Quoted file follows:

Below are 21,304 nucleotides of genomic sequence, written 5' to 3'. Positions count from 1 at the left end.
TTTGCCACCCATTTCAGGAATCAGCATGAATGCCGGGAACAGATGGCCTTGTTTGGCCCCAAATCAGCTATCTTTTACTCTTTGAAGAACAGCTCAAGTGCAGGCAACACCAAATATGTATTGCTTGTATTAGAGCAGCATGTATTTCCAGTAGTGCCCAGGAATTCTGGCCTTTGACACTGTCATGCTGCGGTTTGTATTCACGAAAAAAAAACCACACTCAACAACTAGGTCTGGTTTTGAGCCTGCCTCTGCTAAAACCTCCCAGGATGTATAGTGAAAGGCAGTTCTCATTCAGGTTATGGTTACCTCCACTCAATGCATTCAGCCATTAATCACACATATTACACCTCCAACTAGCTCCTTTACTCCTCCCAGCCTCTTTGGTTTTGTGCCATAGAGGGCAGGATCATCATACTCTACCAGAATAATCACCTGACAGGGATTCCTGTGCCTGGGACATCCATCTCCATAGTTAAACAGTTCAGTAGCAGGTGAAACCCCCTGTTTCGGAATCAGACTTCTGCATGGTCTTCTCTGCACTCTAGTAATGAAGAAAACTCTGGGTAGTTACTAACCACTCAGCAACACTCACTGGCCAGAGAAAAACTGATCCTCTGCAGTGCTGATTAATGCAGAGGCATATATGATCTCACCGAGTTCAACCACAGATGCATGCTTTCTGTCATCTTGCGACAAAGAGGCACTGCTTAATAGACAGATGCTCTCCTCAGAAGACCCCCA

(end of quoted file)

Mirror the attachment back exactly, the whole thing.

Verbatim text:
Below are 21,304 nucleotides of genomic sequence, written 5' to 3'. Positions count from 1 at the left end.
TTTGCCACCCATTTCAGGAATCAGCATGAATGCCGGGAACAGATGGCCTTGTTTGGCCCCAAATCAGCTATCTTTTACTCTTTGAAGAACAGCTCAAGTGCAGGCAACACCAAATATGTATTGCTTGTATTAGAGCAGCATGTATTTCCAGTAGTGCCCAGGAATTCTGGCCTTTGACACTGTCATGCTGCGGTTTGTATTCACGAAAAAAAAACCACACTCAACAACTAGGTCTGGTTTTGAGCCTGCCTCTGCTAAAACCTCCCAGGATGTATAGTGAAAGGCAGTTCTCATTCAGGTTATGGTTACCTCCACTCAATGCATTCAGCCATTAATCACACATATTACACCTCCAACTAGCTCCTTTACTCCTCCCAGCCTCTTTGGTTTTGTGCCATAGAGGGCAGGATCATCATACTCTACCAGAATAATCACCTGACAGGGATTCCTGTGCCTGGGACATCCATCTCCATAGTTAAACAGTTCAGTAGCAGGTGAAACCCCCTGTTTCGGAATCAGACTTCTGCATGGTCTTCTCTGCACTCTAGTAATGAAGAAAACTCTGGGTAGTTACTAACCACTCAGCAACACTCACTGGCCAGAGAAAAACTGATCCTCTGCAGTGCTGATTAATGCAGAGGCATATATGATCTCACCGAGTTCAACCACAGATGCATGCTTTCTGTCATCTTGCGACAAAGAGGCACTGCTTAATAGACAGATGCTCTCCTCAGAAGACCCCCA